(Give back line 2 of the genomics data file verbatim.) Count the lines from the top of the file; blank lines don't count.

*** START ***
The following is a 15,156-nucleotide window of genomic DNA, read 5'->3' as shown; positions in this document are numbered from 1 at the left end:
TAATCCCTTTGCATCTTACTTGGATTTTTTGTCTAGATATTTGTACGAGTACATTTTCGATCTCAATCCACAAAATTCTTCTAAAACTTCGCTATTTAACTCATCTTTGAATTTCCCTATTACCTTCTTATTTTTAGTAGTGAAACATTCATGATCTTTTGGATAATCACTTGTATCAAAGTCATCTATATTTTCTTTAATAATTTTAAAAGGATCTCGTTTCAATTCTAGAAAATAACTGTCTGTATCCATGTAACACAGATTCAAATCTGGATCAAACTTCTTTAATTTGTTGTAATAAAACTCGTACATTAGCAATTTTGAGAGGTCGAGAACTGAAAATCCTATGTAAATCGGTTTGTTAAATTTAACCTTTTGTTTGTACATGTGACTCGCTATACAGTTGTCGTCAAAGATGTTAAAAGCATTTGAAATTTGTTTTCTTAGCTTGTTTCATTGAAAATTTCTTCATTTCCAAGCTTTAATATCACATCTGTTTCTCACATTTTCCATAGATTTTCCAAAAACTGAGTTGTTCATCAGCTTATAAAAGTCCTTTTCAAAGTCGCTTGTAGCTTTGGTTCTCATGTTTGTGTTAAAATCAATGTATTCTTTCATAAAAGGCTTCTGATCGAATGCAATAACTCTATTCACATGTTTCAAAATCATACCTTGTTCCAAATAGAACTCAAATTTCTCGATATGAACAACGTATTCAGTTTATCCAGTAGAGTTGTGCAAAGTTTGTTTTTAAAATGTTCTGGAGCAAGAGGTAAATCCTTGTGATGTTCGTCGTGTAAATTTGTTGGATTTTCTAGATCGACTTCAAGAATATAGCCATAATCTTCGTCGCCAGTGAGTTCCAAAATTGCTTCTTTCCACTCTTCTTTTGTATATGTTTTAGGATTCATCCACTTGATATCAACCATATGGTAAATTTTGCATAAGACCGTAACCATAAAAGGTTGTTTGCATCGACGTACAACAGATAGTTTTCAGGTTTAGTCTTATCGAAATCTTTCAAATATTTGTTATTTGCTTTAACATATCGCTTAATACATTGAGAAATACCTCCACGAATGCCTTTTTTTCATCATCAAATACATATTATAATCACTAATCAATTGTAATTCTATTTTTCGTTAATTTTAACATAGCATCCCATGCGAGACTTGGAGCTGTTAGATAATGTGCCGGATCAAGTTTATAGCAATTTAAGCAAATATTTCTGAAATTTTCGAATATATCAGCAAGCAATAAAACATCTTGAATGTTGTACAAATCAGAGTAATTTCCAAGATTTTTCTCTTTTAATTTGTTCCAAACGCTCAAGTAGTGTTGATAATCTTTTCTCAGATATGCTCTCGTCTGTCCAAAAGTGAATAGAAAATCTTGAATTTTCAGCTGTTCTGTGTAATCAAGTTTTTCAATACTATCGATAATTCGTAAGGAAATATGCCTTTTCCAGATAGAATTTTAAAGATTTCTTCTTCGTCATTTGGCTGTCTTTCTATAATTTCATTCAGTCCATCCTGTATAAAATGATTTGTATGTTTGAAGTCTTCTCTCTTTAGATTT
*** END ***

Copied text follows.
TAATCCCTTTGCATCTTACTTGGATTTTTTGTCTAGATATTTGTACGAGTACATTTTCGATCTCAATCCACAAAATTCTTCTAAAACTTCGCTATTTAACTCATCTTTGAATTTCCCTATTACCTTCTTATTTTTAGTAGTGAAACATTCATGATCTTTTGGATAATCACTTGTATCAAAGTCATCTATATTTTCTTTAATAATTTTAAAAGGATCTCGTTTCAATTCTAGAAAATAACTGTCTGTATCCATGTAACACAGATTCAAATCTGGATCAAACTTCTTTAATTTGTTGTAATAAAACTCGTACATTAGCAATTTTGAGAGGTCGAGAACTGAAAATCCTATGTAAATCGGTTTGTTAAATTTAACCTTTTGTTTGTACATGTGACTCGCTATACAGTTGTCGTCAAAGATGTTAAAAGCATTTGAAATTTGTTTTCTTAGCTTGTTTCATTGAAAATTTCTTCATTTCCAAGCTTTAATATCACATCTGTTTCTCACATTTTCCATAGATTTTCCAAAAACTGAGTTGTTCATCAGCTTATAAAAGTCCTTTTCAAAGTCGCTTGTAGCTTTGGTTCTCATGTTTGTGTTAAAATCAATGTATTCTTTCATAAAAGGCTTCTGATCGAATGCAATAACTCTATTCACATGTTTCAAAATCATACCTTGTTCCAAATAGAACTCAAATTTCTCGATATGAACAACGTATTCAGTTTATCCAGTAGAGTTGTGCAAAGTTTGTTTTTAAAATGTTCTGGAGCAAGAGGTAAATCCTTGTGATGTTCGTCGTGTAAATTTGTTGGATTTTCTAGATCGACTTCAAGAATATAGCCATAATCTTCGTCGCCAGTGAGTTCCAAAATTGCTTCTTTCCACTCTTCTTTTGTATATGTTTTAGGATTCATCCACTTGATATCAACCATATGGTAAATTTTGCATAAGACCGTAACCATAAAAGGTTGTTTGCATCGACGTACAACAGATAGTTTTCAGGTTTAGTCTTATCGAAATCTTTCAAATATTTGTTATTTGCTTTAACATATCGCTTAATACATTGAGAAATACCTCCACGAATGCCTTTTTTTCATCATCAAATACATATTATAATCACTAATCAATTGTAATTCTATTTTTCGTTAATTTTAACATAGCATCCCATGCGAGACTTGGAGCTGTTAGATAATGTGCCGGATCAAGTTTATAGCAATTTAAGCAAATATTTCTGAAATTTTCGAATATATCAGCAAGCAATAAAACATCTTGAATGTTGTACAAATCAGAGTAATTTCCAAGATTTTTCTCTTTTAATTTGTTCCAAACGCTCAAGTAGTGTTGATAATCTTTTCTCAGATATGCTCTCGTCTGTCCAAAAGTGAATAGAAAATCTTGAATTTTCAGCTGTTCTGTGTAATCAAGTTTTTCAATACTATCGATAATTCGTAAGGAAATATGCCTTTTCCAGATAGAATTTTAAAGATTTCTTCTTCGTCATTTGGCTGTCTTTCTATAATTTCATTCAGTCCATCCTGTATAAAATGATTTGTATGTTTGAAGTCTTCTCTCTTTAGATTT